It's a first effort at adapting Star Trek to the feature film format, and it shows. Pacing is very slow for most of the film, only picking up near the climax. The slowness is not helped by long, drawn-out shots of the ship—leaving spacedock, exploring new environments, etc. At the time, I suppose, the audiences probably loved getting to see such views of the ship they'd known up until then only on small television screens, but that's the only purpose these…let's call them "ship porn" shots…serve. Dramatically, they belong on the cutting room floor (or, more accurately, should never have been shot, given how much of the $43 million budget effects shots consumed).
There just isn't enough plot to fill the runtime of this film. It feels like a standard one-hour TV episode script stretched to fill 2+ hours with eye candy. Presented as an episode of the original TV series that ran from 1966-1969, the film's plot would likely have been quite at home. As a full-length feature film, though, it felt like a slog. For the first 90 minutes or so I found myself often checking the playback position, the movie-watcher's version of constantly asking Mom, "Are we there yet?"
That's not what you want your viewers to do when they watch your film.
I absolutely liked the original Star Trek series, even though I haven't complete it yet, but I had not seen this film. So I indulge myself with this first film in honor of Star Trek's 50th anniversary.
It's definitely just like the original series but on a much more bigger scale and budget. You have your familiar characters Kirk and Spock, Sulu. The slow pacing gives it a grand monumental feel that allows the viewer to appreciate the set designs and directing style. It reminded me of something from Ridley Scott and older classic films like Time Bandits (1981) and Fantastic Voyage (1966). Every word that comes out of McCoy's mouth just cracks me up. His character adds comic relief to the dialogue.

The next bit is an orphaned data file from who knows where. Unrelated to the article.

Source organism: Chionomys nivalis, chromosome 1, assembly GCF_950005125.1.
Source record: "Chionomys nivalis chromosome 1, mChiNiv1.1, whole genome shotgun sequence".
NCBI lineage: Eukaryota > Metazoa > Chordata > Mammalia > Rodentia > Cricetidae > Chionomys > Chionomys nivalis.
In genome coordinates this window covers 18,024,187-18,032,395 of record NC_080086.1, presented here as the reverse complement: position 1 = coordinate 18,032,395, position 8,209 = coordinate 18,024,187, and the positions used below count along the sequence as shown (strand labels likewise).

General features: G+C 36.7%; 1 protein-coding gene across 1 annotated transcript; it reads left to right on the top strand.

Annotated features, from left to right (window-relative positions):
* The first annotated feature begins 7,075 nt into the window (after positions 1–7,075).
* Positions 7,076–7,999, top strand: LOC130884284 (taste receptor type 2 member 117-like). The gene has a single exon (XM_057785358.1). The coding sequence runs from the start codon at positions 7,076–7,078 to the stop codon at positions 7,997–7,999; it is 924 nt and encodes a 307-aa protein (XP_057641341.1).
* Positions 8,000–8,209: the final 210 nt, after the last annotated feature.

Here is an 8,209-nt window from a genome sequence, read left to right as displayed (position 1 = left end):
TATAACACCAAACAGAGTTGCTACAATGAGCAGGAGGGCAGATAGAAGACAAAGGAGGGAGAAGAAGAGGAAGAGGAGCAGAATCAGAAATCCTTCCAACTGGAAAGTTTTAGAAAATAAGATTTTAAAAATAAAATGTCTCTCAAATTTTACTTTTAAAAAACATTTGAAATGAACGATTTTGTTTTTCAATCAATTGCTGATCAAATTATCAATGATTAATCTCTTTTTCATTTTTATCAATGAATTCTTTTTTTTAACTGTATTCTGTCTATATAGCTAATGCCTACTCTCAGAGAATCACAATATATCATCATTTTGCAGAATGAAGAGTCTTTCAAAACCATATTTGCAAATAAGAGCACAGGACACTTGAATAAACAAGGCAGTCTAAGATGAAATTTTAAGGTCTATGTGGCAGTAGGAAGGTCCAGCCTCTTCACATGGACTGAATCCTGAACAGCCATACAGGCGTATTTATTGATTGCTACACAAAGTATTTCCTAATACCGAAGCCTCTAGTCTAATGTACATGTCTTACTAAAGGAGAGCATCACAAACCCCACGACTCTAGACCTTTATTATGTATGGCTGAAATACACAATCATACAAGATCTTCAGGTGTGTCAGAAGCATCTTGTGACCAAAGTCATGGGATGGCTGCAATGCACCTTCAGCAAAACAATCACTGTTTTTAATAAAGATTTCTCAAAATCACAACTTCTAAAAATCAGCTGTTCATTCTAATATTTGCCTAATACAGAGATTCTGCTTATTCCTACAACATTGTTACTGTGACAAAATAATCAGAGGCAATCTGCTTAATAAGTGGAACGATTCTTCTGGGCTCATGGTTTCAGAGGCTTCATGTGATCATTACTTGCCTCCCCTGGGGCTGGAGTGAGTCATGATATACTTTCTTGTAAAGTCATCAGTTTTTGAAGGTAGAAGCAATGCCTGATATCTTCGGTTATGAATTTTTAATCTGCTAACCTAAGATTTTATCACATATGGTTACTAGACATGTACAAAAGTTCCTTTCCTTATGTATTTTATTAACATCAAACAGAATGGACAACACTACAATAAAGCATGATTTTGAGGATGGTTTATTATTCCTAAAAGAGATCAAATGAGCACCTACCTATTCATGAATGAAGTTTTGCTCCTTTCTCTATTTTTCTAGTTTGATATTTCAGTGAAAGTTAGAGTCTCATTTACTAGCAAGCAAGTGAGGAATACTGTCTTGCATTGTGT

After this, I now want to continue where I left off on the series and catch up on the rest of the series.
This movie could have been vastly improved with more curmudgeonly, sassy Bones. (Everything is improved with more sassy Bones.)
I watched this movie again this past weekend & it's probably been at least a decade since I last saw it. On blu-ray this movie is a little better than I remembered. It's certainly better at a higher-resolution. This is my favorite Enterprise design from the entire "Trek" history. The musical score is still great. "Ilia's Theme" is just a beautiful piece of music.
Biggest complaint is probably that it felt more like a really long episode of the TV show, however I think this movie is better understood when you consider the factors surrounding it:
--Reunion of the cast of a show that was loved by many
--First time they were on the big screen (it was not common to make a movie out of a previously existing TV show)
--Infighting among the producers/scriptwriters
This article is some great background on what was going on: http://www.denofgeek.com/movies/star-trek/39338/star-trek-the-battle-to-make-the-motion-picture
You don't have to like this movie, but perhaps that background info will make you hate it a little less.